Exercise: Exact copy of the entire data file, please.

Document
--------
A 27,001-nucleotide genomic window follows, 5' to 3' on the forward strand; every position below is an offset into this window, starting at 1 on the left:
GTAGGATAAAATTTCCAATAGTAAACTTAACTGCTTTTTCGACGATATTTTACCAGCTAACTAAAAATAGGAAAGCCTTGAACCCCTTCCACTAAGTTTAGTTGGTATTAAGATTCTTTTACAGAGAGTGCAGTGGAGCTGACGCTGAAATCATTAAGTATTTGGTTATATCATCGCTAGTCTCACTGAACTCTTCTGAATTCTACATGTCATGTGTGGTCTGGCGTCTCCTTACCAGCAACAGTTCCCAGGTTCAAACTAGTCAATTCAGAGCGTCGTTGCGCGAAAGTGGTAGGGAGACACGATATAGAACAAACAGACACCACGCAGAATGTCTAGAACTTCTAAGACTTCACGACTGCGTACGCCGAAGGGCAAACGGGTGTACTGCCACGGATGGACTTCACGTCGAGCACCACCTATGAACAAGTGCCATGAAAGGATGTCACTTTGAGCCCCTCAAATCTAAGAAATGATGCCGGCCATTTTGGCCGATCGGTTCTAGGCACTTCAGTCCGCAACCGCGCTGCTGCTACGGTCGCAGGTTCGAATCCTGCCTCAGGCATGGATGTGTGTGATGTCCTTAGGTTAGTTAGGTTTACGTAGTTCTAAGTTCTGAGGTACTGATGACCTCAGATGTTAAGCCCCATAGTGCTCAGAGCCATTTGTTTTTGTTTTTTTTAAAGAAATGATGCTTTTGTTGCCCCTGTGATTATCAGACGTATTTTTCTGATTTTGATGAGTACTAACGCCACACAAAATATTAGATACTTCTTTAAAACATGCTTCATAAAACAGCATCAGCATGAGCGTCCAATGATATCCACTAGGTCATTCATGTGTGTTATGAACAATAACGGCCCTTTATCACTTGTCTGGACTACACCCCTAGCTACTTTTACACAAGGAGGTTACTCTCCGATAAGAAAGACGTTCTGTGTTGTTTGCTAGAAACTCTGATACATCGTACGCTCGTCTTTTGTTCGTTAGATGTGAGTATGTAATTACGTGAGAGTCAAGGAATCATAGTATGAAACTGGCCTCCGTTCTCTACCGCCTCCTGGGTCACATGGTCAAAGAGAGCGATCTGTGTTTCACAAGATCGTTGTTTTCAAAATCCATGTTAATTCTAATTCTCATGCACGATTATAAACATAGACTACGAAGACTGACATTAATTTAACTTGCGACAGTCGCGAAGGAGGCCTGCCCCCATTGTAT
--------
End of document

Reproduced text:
A 27,001-nucleotide genomic window follows, 5' to 3' on the forward strand; every position below is an offset into this window, starting at 1 on the left:
GTAGGATAAAATTTCCAATAGTAAACTTAACTGCTTTTTCGACGATATTTTACCAGCTAACTAAAAATAGGAAAGCCTTGAACCCCTTCCACTAAGTTTAGTTGGTATTAAGATTCTTTTACAGAGAGTGCAGTGGAGCTGACGCTGAAATCATTAAGTATTTGGTTATATCATCGCTAGTCTCACTGAACTCTTCTGAATTCTACATGTCATGTGTGGTCTGGCGTCTCCTTACCAGCAACAGTTCCCAGGTTCAAACTAGTCAATTCAGAGCGTCGTTGCGCGAAAGTGGTAGGGAGACACGATATAGAACAAACAGACACCACGCAGAATGTCTAGAACTTCTAAGACTTCACGACTGCGTACGCCGAAGGGCAAACGGGTGTACTGCCACGGATGGACTTCACGTCGAGCACCACCTATGAACAAGTGCCATGAAAGGATGTCACTTTGAGCCCCTCAAATCTAAGAAATGATGCCGGCCATTTTGGCCGATCGGTTCTAGGCACTTCAGTCCGCAACCGCGCTGCTGCTACGGTCGCAGGTTCGAATCCTGCCTCAGGCATGGATGTGTGTGATGTCCTTAGGTTAGTTAGGTTTACGTAGTTCTAAGTTCTGAGGTACTGATGACCTCAGATGTTAAGCCCCATAGTGCTCAGAGCCATTTGTTTTTGTTTTTTTTAAAGAAATGATGCTTTTGTTGCCCCTGTGATTATCAGACGTATTTTTCTGATTTTGATGAGTACTAACGCCACACAAAATATTAGATACTTCTTTAAAACATGCTTCATAAAACAGCATCAGCATGAGCGTCCAATGATATCCACTAGGTCATTCATGTGTGTTATGAACAATAACGGCCCTTTATCACTTGTCTGGACTACACCCCTAGCTACTTTTACACAAGGAGGTTACTCTCCGATAAGAAAGACGTTCTGTGTTGTTTGCTAGAAACTCTGATACATCGTACGCTCGTCTTTTGTTCGTTAGATGTGAGTATGTAATTACGTGAGAGTCAAGGAATCATAGTATGAAACTGGCCTCCGTTCTCTACCGCCTCCTGGGTCACATGGTCAAAGAGAGCGATCTGTGTTTCACAAGATCGTTGTTTTCAAAATCCATGTTAATTCTAATTCTCATGCACGATTATAAACATAGACTACGAAGACTGACATTAATTTAACTTGCGACAGTCGCGAAGGAGGCCTGCCCCCATTGTAT